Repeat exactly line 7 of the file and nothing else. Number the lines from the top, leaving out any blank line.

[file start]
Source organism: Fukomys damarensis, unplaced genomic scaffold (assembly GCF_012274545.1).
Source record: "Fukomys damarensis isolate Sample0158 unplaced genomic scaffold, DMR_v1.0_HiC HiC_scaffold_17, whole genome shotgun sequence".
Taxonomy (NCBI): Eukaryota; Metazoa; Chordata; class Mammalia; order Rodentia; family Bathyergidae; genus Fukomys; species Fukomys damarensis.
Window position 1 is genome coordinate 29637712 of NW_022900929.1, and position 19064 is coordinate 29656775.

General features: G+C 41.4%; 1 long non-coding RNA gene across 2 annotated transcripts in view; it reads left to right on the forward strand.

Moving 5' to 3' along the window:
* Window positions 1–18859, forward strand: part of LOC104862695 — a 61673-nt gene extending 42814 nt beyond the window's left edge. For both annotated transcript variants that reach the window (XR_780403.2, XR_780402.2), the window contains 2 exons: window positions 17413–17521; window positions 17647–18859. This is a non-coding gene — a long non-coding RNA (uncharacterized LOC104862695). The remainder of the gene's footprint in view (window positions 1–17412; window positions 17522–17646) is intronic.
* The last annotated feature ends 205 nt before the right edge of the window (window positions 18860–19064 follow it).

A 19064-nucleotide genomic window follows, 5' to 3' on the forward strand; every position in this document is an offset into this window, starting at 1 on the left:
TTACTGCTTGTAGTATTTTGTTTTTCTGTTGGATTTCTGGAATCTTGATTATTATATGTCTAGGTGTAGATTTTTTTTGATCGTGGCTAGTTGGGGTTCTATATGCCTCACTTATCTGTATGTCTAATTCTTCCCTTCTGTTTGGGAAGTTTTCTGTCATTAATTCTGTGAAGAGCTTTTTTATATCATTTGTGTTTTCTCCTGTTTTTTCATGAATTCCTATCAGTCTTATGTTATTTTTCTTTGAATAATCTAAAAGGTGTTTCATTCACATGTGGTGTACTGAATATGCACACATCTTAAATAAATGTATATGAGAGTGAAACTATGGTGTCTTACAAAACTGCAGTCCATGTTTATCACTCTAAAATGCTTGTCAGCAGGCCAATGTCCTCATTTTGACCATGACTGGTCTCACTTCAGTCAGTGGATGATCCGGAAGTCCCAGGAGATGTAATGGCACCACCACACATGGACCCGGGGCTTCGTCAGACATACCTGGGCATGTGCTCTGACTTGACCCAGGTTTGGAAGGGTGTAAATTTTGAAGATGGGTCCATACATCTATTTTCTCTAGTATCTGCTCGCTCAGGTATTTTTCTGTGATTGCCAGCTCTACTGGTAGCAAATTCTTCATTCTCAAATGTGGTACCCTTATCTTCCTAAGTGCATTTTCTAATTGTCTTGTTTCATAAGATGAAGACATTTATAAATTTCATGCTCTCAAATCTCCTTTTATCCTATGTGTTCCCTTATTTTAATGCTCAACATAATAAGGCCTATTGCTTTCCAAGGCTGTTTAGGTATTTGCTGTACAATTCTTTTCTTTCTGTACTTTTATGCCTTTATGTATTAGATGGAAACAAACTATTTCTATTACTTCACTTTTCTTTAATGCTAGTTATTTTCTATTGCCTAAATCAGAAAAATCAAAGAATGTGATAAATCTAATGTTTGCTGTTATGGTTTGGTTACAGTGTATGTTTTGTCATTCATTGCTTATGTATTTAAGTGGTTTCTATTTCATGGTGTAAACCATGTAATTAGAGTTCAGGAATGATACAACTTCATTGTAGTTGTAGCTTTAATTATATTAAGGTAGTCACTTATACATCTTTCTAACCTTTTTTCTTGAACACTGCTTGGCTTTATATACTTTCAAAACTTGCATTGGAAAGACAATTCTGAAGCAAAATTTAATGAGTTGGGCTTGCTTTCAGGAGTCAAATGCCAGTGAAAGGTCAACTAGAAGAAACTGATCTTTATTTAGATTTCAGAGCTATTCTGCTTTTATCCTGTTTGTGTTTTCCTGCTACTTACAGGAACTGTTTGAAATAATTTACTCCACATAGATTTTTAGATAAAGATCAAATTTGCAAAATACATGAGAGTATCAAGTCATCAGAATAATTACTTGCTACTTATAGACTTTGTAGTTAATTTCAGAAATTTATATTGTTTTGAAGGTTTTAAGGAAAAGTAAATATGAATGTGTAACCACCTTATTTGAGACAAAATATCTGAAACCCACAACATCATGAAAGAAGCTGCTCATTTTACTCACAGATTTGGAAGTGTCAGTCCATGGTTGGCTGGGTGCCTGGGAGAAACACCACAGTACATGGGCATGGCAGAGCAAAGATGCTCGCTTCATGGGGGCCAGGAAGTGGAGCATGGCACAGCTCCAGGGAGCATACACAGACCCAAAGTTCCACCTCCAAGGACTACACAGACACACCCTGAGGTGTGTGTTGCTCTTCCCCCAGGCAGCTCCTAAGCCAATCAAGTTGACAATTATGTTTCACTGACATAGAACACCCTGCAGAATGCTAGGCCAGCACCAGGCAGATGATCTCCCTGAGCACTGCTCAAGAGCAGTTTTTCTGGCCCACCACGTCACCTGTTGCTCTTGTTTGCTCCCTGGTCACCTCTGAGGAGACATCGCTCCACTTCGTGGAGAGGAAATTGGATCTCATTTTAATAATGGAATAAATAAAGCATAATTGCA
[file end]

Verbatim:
* Window positions 1–18859, forward strand: part of LOC104862695 — a 61673-nt gene extending 42814 nt beyond the window's left edge. For both annotated transcript variants that reach the window (XR_780403.2, XR_780402.2), the window contains 2 exons: window positions 17413–17521; window positions 17647–18859. This is a non-coding gene — a long non-coding RNA (uncharacterized LOC104862695). The remainder of the gene's footprint in view (window positions 1–17412; window positions 17522–17646) is intronic.